AFM: Hong Kong Spirit Prevails, Despite Challenges Both Monetary and Political

Courtesy of Busan International Film Festival
'The Brink', Jonathan Li's debut film

A panel that included filmmakers and trade delegates from the city-state talked about the difficulty in raising money from China but also inventive new ways of financing, such as the Hong Kong — Asia Film Financing Forum.

The spirit of a can-do city was on display in a Loew’s hotel conference room as a trio of panelists representing Hong Kong brought to life the challenge of making movies in a city under stress while facing budgetary and political pressures not seen during the then territory’s action-movie glory days.

The verdict, said Chris Lo, director of the Hong Kong Trade Development Council’s Los Angeles office, was positive. But quality is key, added Jonathan Li, whose first feature, The Brink (2017), garnered Hong Kong Film Award nominations for best new director and best action choreography.

“You have to get back to basics,” said the Hong Kong-based director, who followed an unusual path, serving as an associate director on over 27 movies.

Raising money is tough, said the panelists, with Chinese money waning and OTT financing not always accessible. But there is help: an unusual program called the Hong Kong – Asia Film Financing Forum (HAF) seeks to connect projects at the treatment or script phase with potential investors, producers, distributors and sales agents.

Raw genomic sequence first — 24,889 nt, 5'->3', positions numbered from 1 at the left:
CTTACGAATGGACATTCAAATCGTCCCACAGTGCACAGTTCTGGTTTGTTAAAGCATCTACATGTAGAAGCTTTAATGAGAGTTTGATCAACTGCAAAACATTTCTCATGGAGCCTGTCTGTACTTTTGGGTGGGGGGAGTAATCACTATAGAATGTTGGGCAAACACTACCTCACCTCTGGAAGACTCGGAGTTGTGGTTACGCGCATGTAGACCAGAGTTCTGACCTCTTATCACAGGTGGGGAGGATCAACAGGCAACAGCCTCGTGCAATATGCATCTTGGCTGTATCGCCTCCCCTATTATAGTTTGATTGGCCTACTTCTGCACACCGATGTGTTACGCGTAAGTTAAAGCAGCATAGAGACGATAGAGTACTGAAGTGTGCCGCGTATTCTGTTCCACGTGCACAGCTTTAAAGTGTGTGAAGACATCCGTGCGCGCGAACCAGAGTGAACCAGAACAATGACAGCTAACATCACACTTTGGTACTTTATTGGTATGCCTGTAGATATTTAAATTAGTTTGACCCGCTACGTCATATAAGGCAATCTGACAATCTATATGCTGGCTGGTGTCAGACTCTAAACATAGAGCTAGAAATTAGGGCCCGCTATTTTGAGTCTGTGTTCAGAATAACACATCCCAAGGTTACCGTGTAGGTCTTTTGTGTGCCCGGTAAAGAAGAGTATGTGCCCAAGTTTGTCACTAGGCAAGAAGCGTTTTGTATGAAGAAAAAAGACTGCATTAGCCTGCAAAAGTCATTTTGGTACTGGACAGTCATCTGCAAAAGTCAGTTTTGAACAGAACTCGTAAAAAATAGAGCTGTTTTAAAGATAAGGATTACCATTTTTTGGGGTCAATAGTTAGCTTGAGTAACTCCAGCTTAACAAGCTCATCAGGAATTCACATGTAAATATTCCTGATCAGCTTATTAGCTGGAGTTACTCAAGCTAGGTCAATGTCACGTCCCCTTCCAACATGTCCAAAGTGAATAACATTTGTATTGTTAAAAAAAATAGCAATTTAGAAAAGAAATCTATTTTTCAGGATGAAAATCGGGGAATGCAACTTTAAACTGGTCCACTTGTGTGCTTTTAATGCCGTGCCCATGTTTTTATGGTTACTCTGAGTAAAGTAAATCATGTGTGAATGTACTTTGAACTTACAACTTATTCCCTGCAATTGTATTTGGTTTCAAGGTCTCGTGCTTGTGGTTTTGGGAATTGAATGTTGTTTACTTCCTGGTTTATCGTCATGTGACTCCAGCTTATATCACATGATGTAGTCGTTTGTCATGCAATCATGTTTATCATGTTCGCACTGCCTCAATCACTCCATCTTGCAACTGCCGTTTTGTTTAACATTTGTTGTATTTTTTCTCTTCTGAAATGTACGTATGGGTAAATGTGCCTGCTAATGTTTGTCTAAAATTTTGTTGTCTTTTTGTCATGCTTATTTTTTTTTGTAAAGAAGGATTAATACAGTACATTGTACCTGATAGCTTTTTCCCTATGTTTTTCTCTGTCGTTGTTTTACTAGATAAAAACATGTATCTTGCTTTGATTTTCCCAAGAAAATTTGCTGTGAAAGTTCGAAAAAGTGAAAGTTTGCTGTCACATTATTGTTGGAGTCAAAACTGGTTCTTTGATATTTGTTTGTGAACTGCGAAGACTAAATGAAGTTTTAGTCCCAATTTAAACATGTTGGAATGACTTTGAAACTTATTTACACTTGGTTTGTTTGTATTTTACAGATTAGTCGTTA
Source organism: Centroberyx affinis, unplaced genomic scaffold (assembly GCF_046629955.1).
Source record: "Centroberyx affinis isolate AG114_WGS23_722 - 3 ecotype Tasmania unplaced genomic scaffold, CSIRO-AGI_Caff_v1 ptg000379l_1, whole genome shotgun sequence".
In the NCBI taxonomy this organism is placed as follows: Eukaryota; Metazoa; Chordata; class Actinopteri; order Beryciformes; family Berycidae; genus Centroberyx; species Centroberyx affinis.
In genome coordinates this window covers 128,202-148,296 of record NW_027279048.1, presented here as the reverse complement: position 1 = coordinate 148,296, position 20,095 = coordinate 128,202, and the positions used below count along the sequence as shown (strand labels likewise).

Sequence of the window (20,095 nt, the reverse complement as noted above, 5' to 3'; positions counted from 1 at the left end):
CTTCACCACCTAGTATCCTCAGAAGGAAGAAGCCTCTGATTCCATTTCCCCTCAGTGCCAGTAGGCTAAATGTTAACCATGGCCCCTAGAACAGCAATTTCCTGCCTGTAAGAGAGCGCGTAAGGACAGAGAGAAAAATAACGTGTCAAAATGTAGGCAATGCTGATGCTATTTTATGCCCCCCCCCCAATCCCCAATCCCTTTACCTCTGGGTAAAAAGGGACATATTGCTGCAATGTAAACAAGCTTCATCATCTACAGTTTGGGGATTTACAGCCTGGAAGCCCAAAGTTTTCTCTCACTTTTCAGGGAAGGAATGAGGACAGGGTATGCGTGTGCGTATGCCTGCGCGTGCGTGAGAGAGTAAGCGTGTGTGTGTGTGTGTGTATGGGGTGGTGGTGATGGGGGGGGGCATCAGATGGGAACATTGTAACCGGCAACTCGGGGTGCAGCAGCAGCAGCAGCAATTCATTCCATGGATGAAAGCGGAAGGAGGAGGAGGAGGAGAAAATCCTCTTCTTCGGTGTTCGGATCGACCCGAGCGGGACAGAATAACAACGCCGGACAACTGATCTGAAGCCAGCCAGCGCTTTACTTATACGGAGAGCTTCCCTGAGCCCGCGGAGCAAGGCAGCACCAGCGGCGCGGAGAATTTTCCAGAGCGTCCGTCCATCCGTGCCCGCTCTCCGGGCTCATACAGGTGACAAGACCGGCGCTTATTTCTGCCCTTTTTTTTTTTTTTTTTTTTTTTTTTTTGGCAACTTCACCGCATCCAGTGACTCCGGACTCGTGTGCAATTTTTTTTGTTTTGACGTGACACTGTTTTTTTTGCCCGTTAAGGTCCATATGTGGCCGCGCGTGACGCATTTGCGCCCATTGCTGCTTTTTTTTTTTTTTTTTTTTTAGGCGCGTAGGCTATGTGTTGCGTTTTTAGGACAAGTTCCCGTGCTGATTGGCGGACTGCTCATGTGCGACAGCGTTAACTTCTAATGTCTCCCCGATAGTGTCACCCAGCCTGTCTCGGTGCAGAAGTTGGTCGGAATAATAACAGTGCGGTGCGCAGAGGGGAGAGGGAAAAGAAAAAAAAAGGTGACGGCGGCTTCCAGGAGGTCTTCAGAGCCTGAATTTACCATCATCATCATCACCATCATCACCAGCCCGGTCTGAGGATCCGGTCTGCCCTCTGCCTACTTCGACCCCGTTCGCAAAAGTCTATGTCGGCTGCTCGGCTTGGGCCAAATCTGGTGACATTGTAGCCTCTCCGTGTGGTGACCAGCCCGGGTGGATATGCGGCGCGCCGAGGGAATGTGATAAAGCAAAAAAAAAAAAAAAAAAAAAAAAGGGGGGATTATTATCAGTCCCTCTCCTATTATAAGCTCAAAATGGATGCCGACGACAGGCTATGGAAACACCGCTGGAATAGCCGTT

“HAF is a platform that’s part of the Hong Kong Film Festival” held every March, HAF advisor Tim Kwok told the AFM audience of about 75. ”We’re not a funding source, but a matchmaker.” HAF picks 20-25 projects per year, which don’t need to have local or even Asian content.

And about that content: in response to an audience question, Li acknowledged that sensitive subjects may be untouchable, among other reasons because they make a project un-releasable in the Chinese market.

Asked how he deals with censorship, Li replied, with Kwok translating, that he “shoots but overcompensates” so the censors will have something to cut. Added Kwok, “That’s the game!” referring later to Hong Kong spirit. And for a can-do city, that seemed about right.